JH: You were a state kid that always wanted to play at OU and you made that happen in recruiting. It seems today that the Oklahoma athletes are the toughest athletes for the Sooner coaching staff to recruit. What do you try to tell the local guys about playing at OU?

TS: If you are an Oklahoma kid, I don't see any reason why you wouldn't play at OU, unless you have just had a negative experience in Oklahoma and you needed to get away. If you are an in-state kid, there is not any other school in the country that will support a player from Oklahoma like the University of Oklahoma. My dad always believed and said that those in-state athletes that stayed and played at OU became state assets. They are players that people will always look up to. Those players will always be remembered as local players who stayed home and played for their hometown university, and they will never forget about those players.

JH: Who looks good in practice right now?

TS: All of our receivers look good. However, it's tough for all of our guys to get up in the morning and we are really battling the young guys. Just to get them at practice is something that I am happy about at this point. There are no coaches there to tell them they have to be there, so there is no punishment except from the players and the senior class. The quarterbacks are throwing the ball well and Nate and Jason both look great. Brent is coming along well. Mark Clayton keeps catching the ball well. Bubba Moses, our freshman tight end, seems to be improving every day. Lance Donley is now a veteran and he looks great this summer.

Among the defensive guys Eric Bassey is a guy who has stood out to me. Brandon (Eveage) must be feeling pretty good, because he has started to talk a whole lot more. He can't hit anybody right now, so that aggression has to go somewhere because he doesn't have any pads on.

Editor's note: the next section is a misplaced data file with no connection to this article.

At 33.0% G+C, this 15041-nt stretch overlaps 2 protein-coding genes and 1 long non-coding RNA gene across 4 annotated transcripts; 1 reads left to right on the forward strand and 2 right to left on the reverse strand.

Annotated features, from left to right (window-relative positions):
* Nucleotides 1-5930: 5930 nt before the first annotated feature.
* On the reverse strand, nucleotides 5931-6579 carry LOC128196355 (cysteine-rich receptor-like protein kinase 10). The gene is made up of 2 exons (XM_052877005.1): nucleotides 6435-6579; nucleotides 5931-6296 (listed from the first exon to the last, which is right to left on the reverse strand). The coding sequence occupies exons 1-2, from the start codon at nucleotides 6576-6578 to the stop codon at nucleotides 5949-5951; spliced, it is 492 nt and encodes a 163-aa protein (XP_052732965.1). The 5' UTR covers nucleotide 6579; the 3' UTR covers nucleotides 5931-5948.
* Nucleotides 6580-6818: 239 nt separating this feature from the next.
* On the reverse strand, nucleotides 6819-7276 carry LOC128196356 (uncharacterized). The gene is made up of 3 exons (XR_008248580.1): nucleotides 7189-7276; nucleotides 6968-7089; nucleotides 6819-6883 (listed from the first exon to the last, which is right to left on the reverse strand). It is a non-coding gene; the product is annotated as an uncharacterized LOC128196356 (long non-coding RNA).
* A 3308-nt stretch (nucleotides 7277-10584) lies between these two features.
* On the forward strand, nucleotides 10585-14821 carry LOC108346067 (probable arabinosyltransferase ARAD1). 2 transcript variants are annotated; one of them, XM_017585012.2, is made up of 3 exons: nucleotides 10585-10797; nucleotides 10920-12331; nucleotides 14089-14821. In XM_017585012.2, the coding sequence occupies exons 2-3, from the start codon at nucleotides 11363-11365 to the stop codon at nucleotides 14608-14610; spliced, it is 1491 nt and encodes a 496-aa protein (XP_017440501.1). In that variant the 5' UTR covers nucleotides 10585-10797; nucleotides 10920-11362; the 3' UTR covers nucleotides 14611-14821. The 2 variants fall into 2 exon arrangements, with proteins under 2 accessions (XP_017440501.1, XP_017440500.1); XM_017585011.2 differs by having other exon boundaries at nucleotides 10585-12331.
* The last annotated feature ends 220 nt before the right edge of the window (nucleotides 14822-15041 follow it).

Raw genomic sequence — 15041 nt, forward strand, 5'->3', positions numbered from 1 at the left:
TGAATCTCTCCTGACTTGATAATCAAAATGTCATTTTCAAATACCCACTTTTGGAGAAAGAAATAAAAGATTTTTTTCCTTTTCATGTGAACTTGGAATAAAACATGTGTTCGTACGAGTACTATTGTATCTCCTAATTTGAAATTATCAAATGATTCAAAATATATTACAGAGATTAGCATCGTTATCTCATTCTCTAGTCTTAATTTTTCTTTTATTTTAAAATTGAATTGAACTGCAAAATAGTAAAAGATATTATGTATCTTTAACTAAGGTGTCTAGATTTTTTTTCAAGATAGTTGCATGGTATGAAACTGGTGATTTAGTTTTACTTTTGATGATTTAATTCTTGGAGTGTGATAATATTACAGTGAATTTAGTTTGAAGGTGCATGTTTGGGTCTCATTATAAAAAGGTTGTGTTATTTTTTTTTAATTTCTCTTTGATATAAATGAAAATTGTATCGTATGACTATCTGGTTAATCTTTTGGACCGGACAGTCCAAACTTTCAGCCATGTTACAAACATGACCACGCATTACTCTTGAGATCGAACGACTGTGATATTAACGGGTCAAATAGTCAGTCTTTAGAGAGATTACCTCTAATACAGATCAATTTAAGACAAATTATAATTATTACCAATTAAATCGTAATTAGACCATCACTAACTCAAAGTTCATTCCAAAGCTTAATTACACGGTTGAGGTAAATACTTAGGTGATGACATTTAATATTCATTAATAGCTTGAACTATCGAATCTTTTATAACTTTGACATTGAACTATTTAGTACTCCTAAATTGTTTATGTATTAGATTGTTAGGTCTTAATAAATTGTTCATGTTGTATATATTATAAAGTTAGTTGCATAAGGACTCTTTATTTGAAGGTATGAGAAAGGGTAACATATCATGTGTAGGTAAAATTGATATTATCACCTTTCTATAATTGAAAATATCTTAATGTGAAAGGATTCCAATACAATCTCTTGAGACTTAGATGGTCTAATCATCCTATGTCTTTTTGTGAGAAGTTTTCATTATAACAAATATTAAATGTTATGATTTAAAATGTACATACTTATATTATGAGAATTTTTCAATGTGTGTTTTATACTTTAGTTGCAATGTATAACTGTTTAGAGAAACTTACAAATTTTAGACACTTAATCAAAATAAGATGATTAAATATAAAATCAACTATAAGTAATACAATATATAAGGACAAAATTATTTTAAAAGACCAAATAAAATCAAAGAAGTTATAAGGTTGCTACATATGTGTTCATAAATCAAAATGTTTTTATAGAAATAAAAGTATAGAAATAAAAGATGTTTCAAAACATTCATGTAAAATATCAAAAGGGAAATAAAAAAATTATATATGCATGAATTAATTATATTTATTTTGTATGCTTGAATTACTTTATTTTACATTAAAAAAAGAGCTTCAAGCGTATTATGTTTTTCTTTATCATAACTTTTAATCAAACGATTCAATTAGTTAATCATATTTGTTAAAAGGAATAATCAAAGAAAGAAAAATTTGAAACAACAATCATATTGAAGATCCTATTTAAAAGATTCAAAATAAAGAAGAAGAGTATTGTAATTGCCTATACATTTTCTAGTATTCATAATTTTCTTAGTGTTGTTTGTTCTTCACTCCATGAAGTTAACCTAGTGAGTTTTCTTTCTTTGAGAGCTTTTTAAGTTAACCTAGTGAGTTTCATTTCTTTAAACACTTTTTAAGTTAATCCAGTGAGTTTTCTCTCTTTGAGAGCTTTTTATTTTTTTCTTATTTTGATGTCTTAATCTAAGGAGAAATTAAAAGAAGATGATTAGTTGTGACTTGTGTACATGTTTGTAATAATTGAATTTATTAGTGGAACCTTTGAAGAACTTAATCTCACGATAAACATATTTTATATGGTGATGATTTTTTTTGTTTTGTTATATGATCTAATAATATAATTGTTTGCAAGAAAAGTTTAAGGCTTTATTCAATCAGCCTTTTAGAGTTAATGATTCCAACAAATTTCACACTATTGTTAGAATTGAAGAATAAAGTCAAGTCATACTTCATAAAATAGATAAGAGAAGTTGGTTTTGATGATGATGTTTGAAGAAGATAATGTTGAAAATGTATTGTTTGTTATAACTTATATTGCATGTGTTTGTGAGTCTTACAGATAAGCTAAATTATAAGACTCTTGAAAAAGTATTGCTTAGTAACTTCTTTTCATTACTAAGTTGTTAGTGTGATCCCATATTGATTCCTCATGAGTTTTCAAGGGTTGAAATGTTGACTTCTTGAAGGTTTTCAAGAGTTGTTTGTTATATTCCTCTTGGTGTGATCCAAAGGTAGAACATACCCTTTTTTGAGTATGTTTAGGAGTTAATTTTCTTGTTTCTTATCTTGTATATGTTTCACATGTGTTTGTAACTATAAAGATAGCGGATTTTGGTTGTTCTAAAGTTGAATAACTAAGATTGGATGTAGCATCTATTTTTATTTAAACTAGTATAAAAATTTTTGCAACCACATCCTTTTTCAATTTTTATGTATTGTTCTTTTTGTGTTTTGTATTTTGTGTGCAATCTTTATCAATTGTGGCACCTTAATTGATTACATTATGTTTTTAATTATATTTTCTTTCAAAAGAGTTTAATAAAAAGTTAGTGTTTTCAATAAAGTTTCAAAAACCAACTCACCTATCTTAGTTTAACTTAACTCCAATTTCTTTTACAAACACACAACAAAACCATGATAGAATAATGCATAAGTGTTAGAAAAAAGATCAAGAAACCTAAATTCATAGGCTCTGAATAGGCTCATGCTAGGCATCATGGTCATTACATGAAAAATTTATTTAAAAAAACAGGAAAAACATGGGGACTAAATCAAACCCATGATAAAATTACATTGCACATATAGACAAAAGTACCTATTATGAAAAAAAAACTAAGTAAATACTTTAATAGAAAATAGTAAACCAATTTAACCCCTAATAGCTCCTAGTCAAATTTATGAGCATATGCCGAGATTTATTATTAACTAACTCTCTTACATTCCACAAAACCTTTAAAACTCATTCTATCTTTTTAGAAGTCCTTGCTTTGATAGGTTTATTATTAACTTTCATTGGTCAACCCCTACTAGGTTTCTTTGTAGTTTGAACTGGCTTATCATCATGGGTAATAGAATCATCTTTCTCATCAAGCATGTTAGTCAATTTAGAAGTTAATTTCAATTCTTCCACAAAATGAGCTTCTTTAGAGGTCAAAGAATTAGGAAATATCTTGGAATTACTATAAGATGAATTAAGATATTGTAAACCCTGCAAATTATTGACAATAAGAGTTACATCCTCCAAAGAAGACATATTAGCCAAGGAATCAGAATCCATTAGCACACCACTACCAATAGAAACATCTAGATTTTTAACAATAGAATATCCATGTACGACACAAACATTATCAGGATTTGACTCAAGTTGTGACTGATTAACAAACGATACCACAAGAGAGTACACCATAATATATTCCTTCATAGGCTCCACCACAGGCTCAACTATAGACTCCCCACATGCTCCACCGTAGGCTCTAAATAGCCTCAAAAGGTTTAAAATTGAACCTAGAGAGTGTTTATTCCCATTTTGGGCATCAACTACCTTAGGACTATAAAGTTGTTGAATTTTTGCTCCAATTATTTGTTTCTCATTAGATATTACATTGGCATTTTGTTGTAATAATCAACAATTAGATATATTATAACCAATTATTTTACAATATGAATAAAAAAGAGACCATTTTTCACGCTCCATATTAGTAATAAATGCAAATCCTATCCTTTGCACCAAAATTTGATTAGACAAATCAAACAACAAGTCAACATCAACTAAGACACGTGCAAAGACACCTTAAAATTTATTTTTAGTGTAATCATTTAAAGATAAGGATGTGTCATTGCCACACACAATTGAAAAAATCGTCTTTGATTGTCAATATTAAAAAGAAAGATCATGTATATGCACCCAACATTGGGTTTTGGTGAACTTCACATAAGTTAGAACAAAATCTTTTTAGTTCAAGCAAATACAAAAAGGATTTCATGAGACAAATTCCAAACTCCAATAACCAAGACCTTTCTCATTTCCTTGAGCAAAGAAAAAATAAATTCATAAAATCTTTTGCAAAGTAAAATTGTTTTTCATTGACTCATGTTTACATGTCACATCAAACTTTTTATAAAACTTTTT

JH: What do you think of the young tight ends that will be taking over for you after this year?

TS: We have Chris Chester, a kid from California who is coming along nice. He is real hard worker, shows up when he is supposed to and that is 50 percent of the battle right there. The same thing goes for James Moses, who we call Bubba. I am kind of upset with him right now, because he missed pass skell this morning and I have to find him and find out what happened. That is the first one he has missed. Lance Donley is not the young guy anymore and that feels crazy, because he has always been the young guy. This will be his third year at OU and he is now a junior. It is kind of like watching your little brothers grow up sometimes. Now I know how Matt Anderson, Chris Hammons and Jason Freeman felt when I was young. The young guys now come to me when they have a question or two when Coach (Jonathan) Hayes isn't around. It is just a special bond that we all have all together.